A memory shared by Charles (Chas) Joyce on Jun 1st, 2013.
Send Charles (Chas) Joyce a message.

 Comments & Feedback

Thu Nov 7th 2019, at 11:02 pm
Hi Paul. Charles (Chas) Joyce here. Greetings to you from Henderson, West Auckland, New Zealand. Although I don't remember your family, I do recall Barry McCabe, and his sister, Monica, (whom I believe was older than Barry.) Strangely enough, about 20 years ago, I got talking to a West Auckland bus driver, who, in those days, lived nearby. He too was from Wimbledon, and knew of the McCabe family!! If you're interested in catching up with other old "Wimbledonians", there is a site called "Wimbledon Group Reborn," I joined it recently, and that site, plus the excellent Francis Frith site, have been great to catch up with longg-lost friends, and acquaintances. Warm regards Paul. Chas Joyce.
Thu Nov 7th 2019, at 7:39 pm
pedmunds5 commented:
My fathers family have deep roots in Wimbledon as so do I. My grandparents, along with their children, (my father Roger, Ellen and Jack) lived a 11 Effra Close. My grandad Edgar, was a train guard and nan was a lollipop lady at Haydons road school for years! She seemed to know everybody in Wimbledon! Eileen was a chippie on the buses from Putney garage and Jack joined the RAF. As a family we lived @ 88 Gladstone Road from around 1963 until moving to 88 Russell Road in 1972, the same year as I left Pelham Comprehensive school. 2 weeks later I started work for Zeals thermometers in Lombard Road Trading Est, I was 15! I remember Elys, Richard's the toy shop, Walkling Cycles, Woolworths, the pet shop in Stanley Road, Packers grocers at the end of Gladstone Road, etc, etc.

I now live in France but have very fond memories of Wimbledon and would love to hear from anyone who may have known the Edmunds family.

Best regards

Paul Edmunds
Thu Nov 7th 2019, at 7:39 pm
pedmunds5 commented:
My fathers family have deep roots in Wimbledon as so do I. My grandparents, along with their children, (my father Roger, Ellen and Jack) lived a 11 Effra Close. My grandad Edgar, was a train guard and nan was a lollipop lady at Haydons road school for years! She seemed to know everybody in Wimbledon! Eileen was a chippie on the buses from Putney garage and Jack joined the RAF. As a family we lived @ 88 Gladstone Road from around 1963 until moving to 88 Russell Road in 1972, the same year as I left Pelham Comprehensive school. 2 weeks later I started work for Zeals thermometers in Lombard Road Trading Est, I was 15! I remember Elys, Richard's the toy shop, Walkling Cycles, Woolworths, the pet shop in Stanley Road, Packers grocers at the end of Gladstone Road, etc, etc.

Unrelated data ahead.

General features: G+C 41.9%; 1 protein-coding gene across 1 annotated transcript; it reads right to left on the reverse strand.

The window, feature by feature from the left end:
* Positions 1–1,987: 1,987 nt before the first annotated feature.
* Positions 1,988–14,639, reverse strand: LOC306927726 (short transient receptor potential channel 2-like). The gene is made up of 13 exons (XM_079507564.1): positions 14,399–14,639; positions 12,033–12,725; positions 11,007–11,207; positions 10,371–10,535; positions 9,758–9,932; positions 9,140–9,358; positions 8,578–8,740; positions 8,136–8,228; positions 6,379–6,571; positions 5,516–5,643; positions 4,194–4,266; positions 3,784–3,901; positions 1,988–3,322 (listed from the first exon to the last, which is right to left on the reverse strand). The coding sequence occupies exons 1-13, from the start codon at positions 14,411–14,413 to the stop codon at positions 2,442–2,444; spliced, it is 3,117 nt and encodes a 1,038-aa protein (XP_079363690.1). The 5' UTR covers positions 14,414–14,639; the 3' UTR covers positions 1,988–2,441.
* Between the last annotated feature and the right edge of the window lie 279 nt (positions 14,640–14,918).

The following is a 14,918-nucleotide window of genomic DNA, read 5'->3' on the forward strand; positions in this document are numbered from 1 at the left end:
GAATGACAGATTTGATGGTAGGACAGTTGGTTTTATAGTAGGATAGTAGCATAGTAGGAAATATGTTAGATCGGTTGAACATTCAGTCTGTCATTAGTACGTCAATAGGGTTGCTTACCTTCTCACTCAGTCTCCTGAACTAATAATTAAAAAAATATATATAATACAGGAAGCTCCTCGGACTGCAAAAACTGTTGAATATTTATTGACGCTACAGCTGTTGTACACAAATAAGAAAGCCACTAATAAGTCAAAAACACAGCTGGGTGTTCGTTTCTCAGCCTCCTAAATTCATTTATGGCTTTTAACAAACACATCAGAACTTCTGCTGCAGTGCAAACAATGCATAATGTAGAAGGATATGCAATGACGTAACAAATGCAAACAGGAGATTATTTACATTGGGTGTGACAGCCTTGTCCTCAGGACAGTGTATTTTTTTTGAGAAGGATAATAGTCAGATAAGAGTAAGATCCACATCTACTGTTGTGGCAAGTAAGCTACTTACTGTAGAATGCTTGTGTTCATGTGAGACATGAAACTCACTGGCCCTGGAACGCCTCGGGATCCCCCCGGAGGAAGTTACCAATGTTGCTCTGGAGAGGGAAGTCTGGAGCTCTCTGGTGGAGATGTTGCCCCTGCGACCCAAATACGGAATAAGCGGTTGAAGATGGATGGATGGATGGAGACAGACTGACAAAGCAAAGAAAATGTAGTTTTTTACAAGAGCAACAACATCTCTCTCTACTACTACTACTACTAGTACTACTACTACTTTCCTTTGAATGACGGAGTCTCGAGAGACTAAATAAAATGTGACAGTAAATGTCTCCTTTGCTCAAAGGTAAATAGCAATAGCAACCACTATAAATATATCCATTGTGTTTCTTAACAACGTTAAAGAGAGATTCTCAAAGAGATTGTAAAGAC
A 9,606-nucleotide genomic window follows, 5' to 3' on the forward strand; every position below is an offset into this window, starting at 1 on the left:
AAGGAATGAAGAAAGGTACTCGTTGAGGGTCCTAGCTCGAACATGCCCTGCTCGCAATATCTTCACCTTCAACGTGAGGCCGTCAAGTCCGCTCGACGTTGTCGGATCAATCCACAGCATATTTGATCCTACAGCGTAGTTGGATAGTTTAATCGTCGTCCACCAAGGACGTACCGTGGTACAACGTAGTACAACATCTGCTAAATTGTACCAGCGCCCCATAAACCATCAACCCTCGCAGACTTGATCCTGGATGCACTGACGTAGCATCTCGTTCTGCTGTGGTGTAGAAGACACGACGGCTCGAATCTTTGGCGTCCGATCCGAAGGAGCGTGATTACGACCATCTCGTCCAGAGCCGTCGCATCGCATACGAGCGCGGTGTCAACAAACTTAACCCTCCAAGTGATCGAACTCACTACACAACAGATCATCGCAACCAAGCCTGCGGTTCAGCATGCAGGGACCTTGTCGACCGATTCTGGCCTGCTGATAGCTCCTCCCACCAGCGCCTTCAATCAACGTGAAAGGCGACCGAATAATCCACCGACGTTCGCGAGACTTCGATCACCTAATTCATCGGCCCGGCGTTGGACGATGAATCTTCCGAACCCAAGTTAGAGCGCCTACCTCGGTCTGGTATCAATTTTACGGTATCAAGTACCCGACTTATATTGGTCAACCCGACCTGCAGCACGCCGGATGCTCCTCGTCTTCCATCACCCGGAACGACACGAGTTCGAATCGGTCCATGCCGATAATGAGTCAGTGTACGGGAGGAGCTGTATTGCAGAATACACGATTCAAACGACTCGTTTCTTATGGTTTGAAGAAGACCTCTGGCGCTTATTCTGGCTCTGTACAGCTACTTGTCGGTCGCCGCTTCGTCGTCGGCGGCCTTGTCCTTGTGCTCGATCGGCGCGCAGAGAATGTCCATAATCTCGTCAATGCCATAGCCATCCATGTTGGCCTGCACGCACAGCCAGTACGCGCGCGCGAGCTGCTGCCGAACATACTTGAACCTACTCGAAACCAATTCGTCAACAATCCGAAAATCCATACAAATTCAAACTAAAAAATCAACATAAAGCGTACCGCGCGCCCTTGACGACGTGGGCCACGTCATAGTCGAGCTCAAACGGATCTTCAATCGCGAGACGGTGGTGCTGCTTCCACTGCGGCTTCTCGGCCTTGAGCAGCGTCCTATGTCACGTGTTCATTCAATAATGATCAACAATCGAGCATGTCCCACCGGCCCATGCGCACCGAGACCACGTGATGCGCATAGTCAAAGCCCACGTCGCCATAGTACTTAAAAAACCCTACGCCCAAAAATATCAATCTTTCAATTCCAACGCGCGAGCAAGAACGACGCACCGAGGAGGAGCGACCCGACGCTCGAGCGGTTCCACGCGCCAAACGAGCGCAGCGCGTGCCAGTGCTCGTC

I now live in France but have very fond memories of Wimbledon and would love to hear from anyone who may have known the Edmunds family.

Best regards

Paul Edmunds
Wed May 23rd 2018, at 11:13 pm
Hi Jacqui. Chas Joyce here, writing to you from Henderson, New Zealand. I recently read your wee story about Wimbledon, and it brought back memories of an old school mate of mine, Bernard Peterson, (his Dad was Norwegian) , who lived on the corner of Deburgh rd. and Haydons rd. In fact, l took a look on Google Maps prior to writing to you. My, how it has changed. I took a "walk" along Haydons rd. (courtesy of Mr. Google!). I have so many fond memories of Wimbledon and the surrounding suburbs, and the friends with whom l spent my childhood. I see that the old house in which l was born, at 51 Effra rd. has changed enormously. But then, my Dad, earnt very little back in 1943 when l was born. And l believe he paid £400 for the house back then.eventually selling it for £1500. I believe that same house is worth over £900,000 now.
This site (Francis Frith) is so interesting, for example reading about folks such as your parents etc, along with their memories, as well as your own, along with members of your family.
I do hope this will be of some interest to you, and that you will keep us informed as to things happening in my old stamping ground!!

Best wishes, and kind regards to you Jacqui from New Zealand .

Chas Joyce
Tue Apr 3rd 2018, at 1:49 am
jm.katie27 commented:
Wonderful memories you have shared,my parents born in Wimbledon ( Fry & Whittington & popple. North rd , deburgh rd and west side Wimbledon common.they to attended all saints school and married at the church.grandmother was supervisor at the sunlight and grand father grounds man at gap rd cemetery.
They moved in 1961 after I was born at st Theresa’s , West side